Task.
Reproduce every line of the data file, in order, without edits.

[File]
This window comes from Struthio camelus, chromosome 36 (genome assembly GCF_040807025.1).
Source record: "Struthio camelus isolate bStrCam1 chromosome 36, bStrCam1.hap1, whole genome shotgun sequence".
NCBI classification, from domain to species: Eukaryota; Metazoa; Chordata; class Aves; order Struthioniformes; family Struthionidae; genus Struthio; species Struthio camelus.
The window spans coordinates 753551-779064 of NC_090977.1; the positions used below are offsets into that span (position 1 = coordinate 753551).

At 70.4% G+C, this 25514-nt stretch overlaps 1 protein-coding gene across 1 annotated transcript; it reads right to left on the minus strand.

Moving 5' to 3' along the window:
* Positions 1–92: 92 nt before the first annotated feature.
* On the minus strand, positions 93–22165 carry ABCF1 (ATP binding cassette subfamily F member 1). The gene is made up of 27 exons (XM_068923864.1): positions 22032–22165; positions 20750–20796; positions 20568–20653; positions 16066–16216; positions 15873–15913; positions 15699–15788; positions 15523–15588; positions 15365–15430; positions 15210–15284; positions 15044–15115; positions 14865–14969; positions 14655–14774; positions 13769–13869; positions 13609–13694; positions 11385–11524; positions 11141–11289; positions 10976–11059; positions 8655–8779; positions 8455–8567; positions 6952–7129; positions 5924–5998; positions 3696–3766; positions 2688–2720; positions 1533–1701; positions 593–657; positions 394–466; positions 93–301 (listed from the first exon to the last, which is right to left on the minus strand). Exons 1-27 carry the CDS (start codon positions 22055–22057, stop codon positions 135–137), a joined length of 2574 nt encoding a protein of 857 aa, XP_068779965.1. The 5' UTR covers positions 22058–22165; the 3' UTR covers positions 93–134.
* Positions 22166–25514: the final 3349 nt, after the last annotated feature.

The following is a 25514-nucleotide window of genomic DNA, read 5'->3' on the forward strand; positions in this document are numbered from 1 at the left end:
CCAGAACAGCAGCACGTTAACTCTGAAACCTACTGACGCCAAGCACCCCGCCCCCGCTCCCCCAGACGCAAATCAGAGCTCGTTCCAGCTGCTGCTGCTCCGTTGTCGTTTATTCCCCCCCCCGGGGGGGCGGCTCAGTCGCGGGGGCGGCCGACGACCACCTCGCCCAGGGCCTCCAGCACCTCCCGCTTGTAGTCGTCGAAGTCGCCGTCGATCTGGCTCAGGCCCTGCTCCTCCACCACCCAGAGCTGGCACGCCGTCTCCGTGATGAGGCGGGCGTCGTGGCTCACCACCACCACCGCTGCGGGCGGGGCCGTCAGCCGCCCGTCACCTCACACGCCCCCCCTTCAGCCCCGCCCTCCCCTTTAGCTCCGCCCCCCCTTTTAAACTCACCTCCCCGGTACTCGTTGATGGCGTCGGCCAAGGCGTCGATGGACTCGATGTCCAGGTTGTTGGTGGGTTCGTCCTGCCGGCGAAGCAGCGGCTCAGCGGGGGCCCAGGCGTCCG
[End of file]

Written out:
This window comes from Struthio camelus, chromosome 36 (genome assembly GCF_040807025.1).
Source record: "Struthio camelus isolate bStrCam1 chromosome 36, bStrCam1.hap1, whole genome shotgun sequence".
NCBI classification, from domain to species: Eukaryota; Metazoa; Chordata; class Aves; order Struthioniformes; family Struthionidae; genus Struthio; species Struthio camelus.
The window spans coordinates 753551-779064 of NC_090977.1; the positions used below are offsets into that span (position 1 = coordinate 753551).

At 70.4% G+C, this 25514-nt stretch overlaps 1 protein-coding gene across 1 annotated transcript; it reads right to left on the minus strand.

Moving 5' to 3' along the window:
* Positions 1–92: 92 nt before the first annotated feature.
* On the minus strand, positions 93–22165 carry ABCF1 (ATP binding cassette subfamily F member 1). The gene is made up of 27 exons (XM_068923864.1): positions 22032–22165; positions 20750–20796; positions 20568–20653; positions 16066–16216; positions 15873–15913; positions 15699–15788; positions 15523–15588; positions 15365–15430; positions 15210–15284; positions 15044–15115; positions 14865–14969; positions 14655–14774; positions 13769–13869; positions 13609–13694; positions 11385–11524; positions 11141–11289; positions 10976–11059; positions 8655–8779; positions 8455–8567; positions 6952–7129; positions 5924–5998; positions 3696–3766; positions 2688–2720; positions 1533–1701; positions 593–657; positions 394–466; positions 93–301 (listed from the first exon to the last, which is right to left on the minus strand). Exons 1-27 carry the CDS (start codon positions 22055–22057, stop codon positions 135–137), a joined length of 2574 nt encoding a protein of 857 aa, XP_068779965.1. The 5' UTR covers positions 22058–22165; the 3' UTR covers positions 93–134.
* Positions 22166–25514: the final 3349 nt, after the last annotated feature.

The following is a 25514-nucleotide window of genomic DNA, read 5'->3' on the forward strand; positions in this document are numbered from 1 at the left end:
CCAGAACAGCAGCACGTTAACTCTGAAACCTACTGACGCCAAGCACCCCGCCCCCGCTCCCCCAGACGCAAATCAGAGCTCGTTCCAGCTGCTGCTGCTCCGTTGTCGTTTATTCCCCCCCCCGGGGGGGCGGCTCAGTCGCGGGGGCGGCCGACGACCACCTCGCCCAGGGCCTCCAGCACCTCCCGCTTGTAGTCGTCGAAGTCGCCGTCGATCTGGCTCAGGCCCTGCTCCTCCACCACCCAGAGCTGGCACGCCGTCTCCGTGATGAGGCGGGCGTCGTGGCTCACCACCACCACCGCTGCGGGCGGGGCCGTCAGCCGCCCGTCACCTCACACGCCCCCCCTTCAGCCCCGCCCTCCCCTTTAGCTCCGCCCCCCCTTTTAAACTCACCTCCCCGGTACTCGTTGATGGCGTCGGCCAAGGCGTCGATGGACTCGATGTCCAGGTTGTTGGTGGGTTCGTCCTGCCGGCGAAGCAGCGGCTCAGCGGGGGCCCAGGCGTCCG